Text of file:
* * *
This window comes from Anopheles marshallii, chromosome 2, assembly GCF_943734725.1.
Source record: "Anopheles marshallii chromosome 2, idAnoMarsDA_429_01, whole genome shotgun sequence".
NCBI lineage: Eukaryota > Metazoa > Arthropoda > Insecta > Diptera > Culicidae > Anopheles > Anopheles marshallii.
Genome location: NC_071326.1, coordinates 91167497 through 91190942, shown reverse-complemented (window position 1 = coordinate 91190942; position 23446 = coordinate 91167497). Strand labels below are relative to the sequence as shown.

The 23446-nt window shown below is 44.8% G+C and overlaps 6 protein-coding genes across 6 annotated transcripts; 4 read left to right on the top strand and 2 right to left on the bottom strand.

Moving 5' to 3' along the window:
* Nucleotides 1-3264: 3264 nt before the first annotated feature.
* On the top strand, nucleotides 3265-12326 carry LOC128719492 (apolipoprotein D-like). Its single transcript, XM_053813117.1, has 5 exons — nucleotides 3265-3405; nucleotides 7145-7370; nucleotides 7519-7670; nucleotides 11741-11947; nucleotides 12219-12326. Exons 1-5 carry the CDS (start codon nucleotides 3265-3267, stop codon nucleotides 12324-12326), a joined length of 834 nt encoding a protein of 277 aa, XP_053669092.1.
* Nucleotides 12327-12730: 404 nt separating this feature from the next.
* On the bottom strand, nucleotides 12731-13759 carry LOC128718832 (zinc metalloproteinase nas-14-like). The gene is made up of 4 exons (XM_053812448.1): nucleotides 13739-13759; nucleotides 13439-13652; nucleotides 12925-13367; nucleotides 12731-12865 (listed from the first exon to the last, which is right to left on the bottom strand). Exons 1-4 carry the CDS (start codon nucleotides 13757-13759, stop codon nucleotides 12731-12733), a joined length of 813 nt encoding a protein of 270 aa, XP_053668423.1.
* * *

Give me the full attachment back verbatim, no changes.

This window comes from Anopheles marshallii, chromosome 2, assembly GCF_943734725.1.
Source record: "Anopheles marshallii chromosome 2, idAnoMarsDA_429_01, whole genome shotgun sequence".
NCBI lineage: Eukaryota > Metazoa > Arthropoda > Insecta > Diptera > Culicidae > Anopheles > Anopheles marshallii.
Genome location: NC_071326.1, coordinates 91167497 through 91190942, shown reverse-complemented (window position 1 = coordinate 91190942; position 23446 = coordinate 91167497). Strand labels below are relative to the sequence as shown.

The 23446-nt window shown below is 44.8% G+C and overlaps 6 protein-coding genes across 6 annotated transcripts; 4 read left to right on the top strand and 2 right to left on the bottom strand.

Moving 5' to 3' along the window:
* Nucleotides 1-3264: 3264 nt before the first annotated feature.
* On the top strand, nucleotides 3265-12326 carry LOC128719492 (apolipoprotein D-like). Its single transcript, XM_053813117.1, has 5 exons — nucleotides 3265-3405; nucleotides 7145-7370; nucleotides 7519-7670; nucleotides 11741-11947; nucleotides 12219-12326. Exons 1-5 carry the CDS (start codon nucleotides 3265-3267, stop codon nucleotides 12324-12326), a joined length of 834 nt encoding a protein of 277 aa, XP_053669092.1.
* Nucleotides 12327-12730: 404 nt separating this feature from the next.
* On the bottom strand, nucleotides 12731-13759 carry LOC128718832 (zinc metalloproteinase nas-14-like). The gene is made up of 4 exons (XM_053812448.1): nucleotides 13739-13759; nucleotides 13439-13652; nucleotides 12925-13367; nucleotides 12731-12865 (listed from the first exon to the last, which is right to left on the bottom strand). Exons 1-4 carry the CDS (start codon nucleotides 13757-13759, stop codon nucleotides 12731-12733), a joined length of 813 nt encoding a protein of 270 aa, XP_053668423.1.